It is quite a hard novel to "rate": on the negative side, the style is raw and clumsy (though often appropriately so), the plot has too many "and then"s rather than "and so"s, there is a creaky and unconvincing sensationalist robbery section which really needed re-writing and the thematically important character of Ames is under-developed, which weakens the force of the novel as a whole. But against this, it is so readable!
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12 of 14 people found the following review helpful By Jana L. Perskie on 12 Mar 2006
Format: Paperback
Sister Carrie," Theodore Dreiser's debut novel, is the extraordinarily powerful story of Carrie Meeber, a naïve small-town girl from Wisconsin who comes to the big city, Chicago, to reside with her older sister's small family. The year is 1889. "She was eighteen years of age, bright, timid and full of the illusions of ignorance and youth."
Carrie is soon overwhelmed by the difficulty of finding work, especially since she has no previous experience as a wage earner. When she finally does get a job on an assembly line at a shoe factory for $3.50 per week, she is exhausted by long hours of standing and poor working conditions. "Not the slightest provision had been made for the comfort of the employees, the idea being that something was gained by giving them as little as possible." "The wash rooms and lavatories were disagreeable, crude, if not foul places, and the whole atmosphere was one of hard contract."
Carrie does well in spite of these hardships, but she must pay her sister's husband almost her entire salary for her room and board. With winter coming and the chill winds of a Chicago autumn upon her, Carrie has no money for a coat, hat, nor even an umbrella. She is absolutely wretched. Then she meets a young salesman, Charles Drouet, whom she had become slightly acquainted with on the train to the city. She is eventually tricked into living with him - seduced by his offers of marriage, and the economic security and comparative independence he provides her. She is still a girl and is motivated by impulses and her passive, overly trusting nature.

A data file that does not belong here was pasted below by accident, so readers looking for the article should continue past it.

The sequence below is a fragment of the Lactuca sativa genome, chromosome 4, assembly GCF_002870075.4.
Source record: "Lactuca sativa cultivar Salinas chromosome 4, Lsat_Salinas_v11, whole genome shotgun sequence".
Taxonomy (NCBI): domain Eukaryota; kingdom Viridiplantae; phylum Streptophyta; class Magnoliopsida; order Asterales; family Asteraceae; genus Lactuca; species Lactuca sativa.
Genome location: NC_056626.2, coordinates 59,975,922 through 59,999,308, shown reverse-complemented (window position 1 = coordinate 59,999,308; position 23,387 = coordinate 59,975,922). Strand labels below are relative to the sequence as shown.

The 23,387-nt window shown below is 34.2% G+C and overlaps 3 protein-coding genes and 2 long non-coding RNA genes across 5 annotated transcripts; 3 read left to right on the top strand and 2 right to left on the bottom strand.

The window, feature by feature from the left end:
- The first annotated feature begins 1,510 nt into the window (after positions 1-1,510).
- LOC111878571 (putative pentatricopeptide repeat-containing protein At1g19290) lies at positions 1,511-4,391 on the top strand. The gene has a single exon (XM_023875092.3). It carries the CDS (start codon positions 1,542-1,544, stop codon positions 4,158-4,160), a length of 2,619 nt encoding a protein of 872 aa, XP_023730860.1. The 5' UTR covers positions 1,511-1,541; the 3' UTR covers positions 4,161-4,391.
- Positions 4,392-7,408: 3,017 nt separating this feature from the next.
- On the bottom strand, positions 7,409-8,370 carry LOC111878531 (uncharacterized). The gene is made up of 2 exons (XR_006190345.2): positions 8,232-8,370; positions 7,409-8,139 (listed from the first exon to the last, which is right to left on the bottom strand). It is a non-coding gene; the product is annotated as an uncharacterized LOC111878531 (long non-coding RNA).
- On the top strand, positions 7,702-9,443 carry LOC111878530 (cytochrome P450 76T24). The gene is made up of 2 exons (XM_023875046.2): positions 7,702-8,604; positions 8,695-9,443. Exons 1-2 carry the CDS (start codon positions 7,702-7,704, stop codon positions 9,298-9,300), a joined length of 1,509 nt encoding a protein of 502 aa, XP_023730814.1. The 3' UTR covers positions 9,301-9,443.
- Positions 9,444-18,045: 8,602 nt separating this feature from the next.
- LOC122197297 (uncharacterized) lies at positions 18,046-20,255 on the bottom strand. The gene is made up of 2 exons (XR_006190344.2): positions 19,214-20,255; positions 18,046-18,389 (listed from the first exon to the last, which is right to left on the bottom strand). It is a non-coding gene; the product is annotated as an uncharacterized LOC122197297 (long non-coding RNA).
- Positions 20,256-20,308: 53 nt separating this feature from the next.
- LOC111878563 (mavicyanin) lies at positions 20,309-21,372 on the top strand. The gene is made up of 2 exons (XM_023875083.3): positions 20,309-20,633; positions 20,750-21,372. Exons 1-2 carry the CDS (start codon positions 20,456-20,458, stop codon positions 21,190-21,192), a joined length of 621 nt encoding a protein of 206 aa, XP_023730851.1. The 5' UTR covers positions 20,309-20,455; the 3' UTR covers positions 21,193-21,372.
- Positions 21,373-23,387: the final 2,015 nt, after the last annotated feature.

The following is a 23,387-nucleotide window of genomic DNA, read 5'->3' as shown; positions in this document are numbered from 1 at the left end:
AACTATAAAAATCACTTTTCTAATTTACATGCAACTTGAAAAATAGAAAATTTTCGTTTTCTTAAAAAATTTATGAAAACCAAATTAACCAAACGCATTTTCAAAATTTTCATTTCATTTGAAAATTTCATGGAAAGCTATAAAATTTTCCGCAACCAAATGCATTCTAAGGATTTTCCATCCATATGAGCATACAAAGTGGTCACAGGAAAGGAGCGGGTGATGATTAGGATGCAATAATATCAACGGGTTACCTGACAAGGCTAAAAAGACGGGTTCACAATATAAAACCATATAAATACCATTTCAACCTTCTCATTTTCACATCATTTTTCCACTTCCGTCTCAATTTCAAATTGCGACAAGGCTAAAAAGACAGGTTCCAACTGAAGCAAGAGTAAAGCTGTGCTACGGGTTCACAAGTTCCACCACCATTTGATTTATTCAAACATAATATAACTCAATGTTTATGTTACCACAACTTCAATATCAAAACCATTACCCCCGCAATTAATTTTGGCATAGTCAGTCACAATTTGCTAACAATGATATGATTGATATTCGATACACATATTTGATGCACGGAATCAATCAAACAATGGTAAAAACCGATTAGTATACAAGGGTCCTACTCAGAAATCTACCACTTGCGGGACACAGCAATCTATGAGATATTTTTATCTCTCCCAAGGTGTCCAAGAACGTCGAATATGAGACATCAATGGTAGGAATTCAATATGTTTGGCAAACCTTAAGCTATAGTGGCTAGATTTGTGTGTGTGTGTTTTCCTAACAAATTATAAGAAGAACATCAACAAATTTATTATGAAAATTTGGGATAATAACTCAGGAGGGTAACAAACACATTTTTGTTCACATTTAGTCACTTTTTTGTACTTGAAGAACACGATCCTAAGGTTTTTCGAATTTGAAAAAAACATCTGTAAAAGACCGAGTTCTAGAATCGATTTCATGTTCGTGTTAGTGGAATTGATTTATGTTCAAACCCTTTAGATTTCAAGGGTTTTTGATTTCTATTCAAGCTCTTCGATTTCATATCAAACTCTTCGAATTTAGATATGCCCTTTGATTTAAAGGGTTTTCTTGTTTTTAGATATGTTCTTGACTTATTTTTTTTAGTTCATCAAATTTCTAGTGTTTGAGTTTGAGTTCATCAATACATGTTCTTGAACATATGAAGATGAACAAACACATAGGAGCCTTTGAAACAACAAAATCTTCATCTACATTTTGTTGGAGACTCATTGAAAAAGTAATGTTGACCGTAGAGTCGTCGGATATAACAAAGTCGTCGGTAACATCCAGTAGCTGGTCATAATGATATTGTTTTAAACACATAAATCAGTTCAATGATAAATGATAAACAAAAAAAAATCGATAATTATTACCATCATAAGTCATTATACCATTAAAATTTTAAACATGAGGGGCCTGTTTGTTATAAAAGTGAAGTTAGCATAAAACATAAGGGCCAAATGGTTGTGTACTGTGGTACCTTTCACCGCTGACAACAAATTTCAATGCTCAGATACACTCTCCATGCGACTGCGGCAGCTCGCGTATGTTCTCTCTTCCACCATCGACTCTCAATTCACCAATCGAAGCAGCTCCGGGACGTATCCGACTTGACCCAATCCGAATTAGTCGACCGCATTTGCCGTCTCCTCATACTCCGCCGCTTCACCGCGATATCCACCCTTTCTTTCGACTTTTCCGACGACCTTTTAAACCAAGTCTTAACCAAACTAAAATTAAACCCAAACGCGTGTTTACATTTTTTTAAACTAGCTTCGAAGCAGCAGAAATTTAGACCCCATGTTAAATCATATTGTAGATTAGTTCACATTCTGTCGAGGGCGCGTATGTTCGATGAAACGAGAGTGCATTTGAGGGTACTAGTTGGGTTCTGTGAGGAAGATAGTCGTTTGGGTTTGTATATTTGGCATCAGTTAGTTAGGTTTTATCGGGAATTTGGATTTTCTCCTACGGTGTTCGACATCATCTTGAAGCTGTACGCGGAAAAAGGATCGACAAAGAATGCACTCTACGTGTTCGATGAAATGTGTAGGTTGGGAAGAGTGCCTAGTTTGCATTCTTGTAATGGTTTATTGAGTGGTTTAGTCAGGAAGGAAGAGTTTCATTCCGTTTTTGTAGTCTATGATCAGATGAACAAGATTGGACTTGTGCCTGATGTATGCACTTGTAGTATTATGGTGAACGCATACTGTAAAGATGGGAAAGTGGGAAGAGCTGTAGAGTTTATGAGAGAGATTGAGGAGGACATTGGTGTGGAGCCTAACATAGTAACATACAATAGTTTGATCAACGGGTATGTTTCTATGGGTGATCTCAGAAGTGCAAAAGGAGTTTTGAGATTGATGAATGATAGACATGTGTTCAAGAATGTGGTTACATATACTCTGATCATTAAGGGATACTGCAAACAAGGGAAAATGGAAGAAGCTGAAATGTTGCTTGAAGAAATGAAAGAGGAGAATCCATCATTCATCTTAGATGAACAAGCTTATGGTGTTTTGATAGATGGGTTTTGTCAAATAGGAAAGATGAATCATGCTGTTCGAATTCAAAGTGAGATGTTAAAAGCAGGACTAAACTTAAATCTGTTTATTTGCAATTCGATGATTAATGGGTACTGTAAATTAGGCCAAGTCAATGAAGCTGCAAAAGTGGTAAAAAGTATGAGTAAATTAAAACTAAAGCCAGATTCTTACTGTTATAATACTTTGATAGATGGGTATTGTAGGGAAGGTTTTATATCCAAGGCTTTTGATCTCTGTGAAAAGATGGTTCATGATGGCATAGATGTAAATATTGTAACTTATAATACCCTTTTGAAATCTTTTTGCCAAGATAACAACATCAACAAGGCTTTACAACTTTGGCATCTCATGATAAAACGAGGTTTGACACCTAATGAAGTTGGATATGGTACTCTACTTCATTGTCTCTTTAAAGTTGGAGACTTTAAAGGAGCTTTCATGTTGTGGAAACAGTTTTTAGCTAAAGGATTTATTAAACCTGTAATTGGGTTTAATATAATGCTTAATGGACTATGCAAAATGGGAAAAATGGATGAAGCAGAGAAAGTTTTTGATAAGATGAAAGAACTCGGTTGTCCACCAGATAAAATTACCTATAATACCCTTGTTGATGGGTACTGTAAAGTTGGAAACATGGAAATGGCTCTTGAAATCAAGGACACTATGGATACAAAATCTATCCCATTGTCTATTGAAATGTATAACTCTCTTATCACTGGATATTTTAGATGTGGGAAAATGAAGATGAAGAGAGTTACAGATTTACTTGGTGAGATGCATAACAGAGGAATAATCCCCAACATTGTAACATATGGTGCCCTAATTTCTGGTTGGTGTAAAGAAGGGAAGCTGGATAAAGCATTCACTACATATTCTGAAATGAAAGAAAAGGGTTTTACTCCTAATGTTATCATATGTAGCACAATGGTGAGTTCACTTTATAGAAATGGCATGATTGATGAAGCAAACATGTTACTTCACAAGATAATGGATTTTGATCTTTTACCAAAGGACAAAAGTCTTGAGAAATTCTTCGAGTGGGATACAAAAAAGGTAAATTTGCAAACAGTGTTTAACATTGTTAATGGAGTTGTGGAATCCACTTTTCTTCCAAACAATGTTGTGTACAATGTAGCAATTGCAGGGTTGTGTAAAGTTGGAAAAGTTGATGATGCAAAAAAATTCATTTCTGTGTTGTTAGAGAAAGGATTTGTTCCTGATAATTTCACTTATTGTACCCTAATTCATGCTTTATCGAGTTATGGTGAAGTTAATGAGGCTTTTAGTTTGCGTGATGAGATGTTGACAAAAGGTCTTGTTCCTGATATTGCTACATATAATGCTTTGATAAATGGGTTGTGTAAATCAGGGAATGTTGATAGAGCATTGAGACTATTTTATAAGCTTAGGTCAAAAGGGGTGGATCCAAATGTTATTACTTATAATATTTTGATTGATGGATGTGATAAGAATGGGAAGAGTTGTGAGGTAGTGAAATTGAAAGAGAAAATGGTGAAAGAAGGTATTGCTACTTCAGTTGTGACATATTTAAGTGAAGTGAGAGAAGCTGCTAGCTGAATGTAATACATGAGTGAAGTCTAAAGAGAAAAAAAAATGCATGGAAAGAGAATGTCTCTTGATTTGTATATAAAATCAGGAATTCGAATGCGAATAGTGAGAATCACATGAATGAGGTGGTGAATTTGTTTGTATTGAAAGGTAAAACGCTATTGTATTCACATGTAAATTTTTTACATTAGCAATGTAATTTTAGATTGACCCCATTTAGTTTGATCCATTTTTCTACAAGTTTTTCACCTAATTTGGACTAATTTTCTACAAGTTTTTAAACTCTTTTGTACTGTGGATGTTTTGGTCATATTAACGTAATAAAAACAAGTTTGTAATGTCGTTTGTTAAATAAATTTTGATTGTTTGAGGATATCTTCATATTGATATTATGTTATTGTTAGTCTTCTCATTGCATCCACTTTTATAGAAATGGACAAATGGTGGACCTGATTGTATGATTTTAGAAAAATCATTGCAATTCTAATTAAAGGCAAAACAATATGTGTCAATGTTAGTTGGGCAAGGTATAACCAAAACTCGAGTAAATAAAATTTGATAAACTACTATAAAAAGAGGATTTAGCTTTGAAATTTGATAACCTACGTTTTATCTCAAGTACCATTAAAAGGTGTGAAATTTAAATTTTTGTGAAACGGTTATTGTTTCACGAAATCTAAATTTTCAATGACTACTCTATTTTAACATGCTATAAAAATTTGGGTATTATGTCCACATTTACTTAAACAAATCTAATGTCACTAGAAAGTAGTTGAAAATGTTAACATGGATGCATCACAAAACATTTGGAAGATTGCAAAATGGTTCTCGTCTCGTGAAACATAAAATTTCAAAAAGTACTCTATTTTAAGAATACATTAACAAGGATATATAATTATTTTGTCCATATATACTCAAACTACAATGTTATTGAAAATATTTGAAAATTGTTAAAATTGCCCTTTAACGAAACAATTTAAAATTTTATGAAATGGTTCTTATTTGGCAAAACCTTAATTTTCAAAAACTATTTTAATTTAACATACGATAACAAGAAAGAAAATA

Carrie makes another serious mistake when she allows herself to be deceived a second time by a well-to-do, married saloon manager twice her age, Mr. Hurstwood.
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1 of 1 people found the following review helpful By Pippa M on 15 Jun 2014
Format: Kindle Edition Verified Purchase
This may be a great story and I would love to know but this kindle version is the worst digitised book that I have ever read. It is so full of errors, bad spelling, grammar and punctuation that it is unreadable. It is just so sloppily done that the publishers ought to be ashamed to have made it available in this form. If you have ever used OCR (optical character recognition) software you will know what howlers it can create in mis-identifying words and grammar. But you would expect a publisher to have proof read and corrected the result before putting it on sale. Do not buy this version.
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1 of 1 people found the following review helpful By Frank Sounder on 25 May 2014
Format: Kindle Edition Verified Purchase
Dreiser was recommended to me and I came to this with high hopes. These still exist but I will be seeking another edition. The novel is so badly typeset, with erroneous punctuation, extra words and missing words, that it seems at first to be an example of some unique, previously undiscovered, modernist style. But it's not. It's just a shoddy shambles. If you still think it's worth forking out 73p to confirm this, don't. It's not. Also see review by Daisy